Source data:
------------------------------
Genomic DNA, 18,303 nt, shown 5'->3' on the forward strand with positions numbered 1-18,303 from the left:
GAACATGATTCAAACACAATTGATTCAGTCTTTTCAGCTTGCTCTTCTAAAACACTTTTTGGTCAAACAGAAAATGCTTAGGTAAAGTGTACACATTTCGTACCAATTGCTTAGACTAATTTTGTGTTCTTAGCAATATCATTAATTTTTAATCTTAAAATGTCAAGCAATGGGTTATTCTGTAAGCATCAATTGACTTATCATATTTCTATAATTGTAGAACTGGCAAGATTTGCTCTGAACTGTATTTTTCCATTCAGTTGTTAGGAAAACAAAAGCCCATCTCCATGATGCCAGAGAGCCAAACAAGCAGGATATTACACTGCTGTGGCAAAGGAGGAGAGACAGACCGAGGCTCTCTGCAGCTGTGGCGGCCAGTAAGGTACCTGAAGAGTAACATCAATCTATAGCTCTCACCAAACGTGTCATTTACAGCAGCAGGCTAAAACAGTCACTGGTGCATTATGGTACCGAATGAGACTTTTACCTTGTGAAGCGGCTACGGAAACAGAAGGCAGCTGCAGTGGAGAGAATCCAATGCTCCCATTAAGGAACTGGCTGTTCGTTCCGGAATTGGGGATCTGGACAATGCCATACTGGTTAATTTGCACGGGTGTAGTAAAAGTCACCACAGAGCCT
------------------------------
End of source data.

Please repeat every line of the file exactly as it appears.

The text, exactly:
Genomic DNA, 18,303 nt, shown 5'->3' on the forward strand with positions numbered 1-18,303 from the left:
GAACATGATTCAAACACAATTGATTCAGTCTTTTCAGCTTGCTCTTCTAAAACACTTTTTGGTCAAACAGAAAATGCTTAGGTAAAGTGTACACATTTCGTACCAATTGCTTAGACTAATTTTGTGTTCTTAGCAATATCATTAATTTTTAATCTTAAAATGTCAAGCAATGGGTTATTCTGTAAGCATCAATTGACTTATCATATTTCTATAATTGTAGAACTGGCAAGATTTGCTCTGAACTGTATTTTTCCATTCAGTTGTTAGGAAAACAAAAGCCCATCTCCATGATGCCAGAGAGCCAAACAAGCAGGATATTACACTGCTGTGGCAAAGGAGGAGAGACAGACCGAGGCTCTCTGCAGCTGTGGCGGCCAGTAAGGTACCTGAAGAGTAACATCAATCTATAGCTCTCACCAAACGTGTCATTTACAGCAGCAGGCTAAAACAGTCACTGGTGCATTATGGTACCGAATGAGACTTTTACCTTGTGAAGCGGCTACGGAAACAGAAGGCAGCTGCAGTGGAGAGAATCCAATGCTCCCATTAAGGAACTGGCTGTTCGTTCCGGAATTGGGGATCTGGACAATGCCATACTGGTTAATTTGCACGGGTGTAGTAAAAGTCACCACAGAGCCT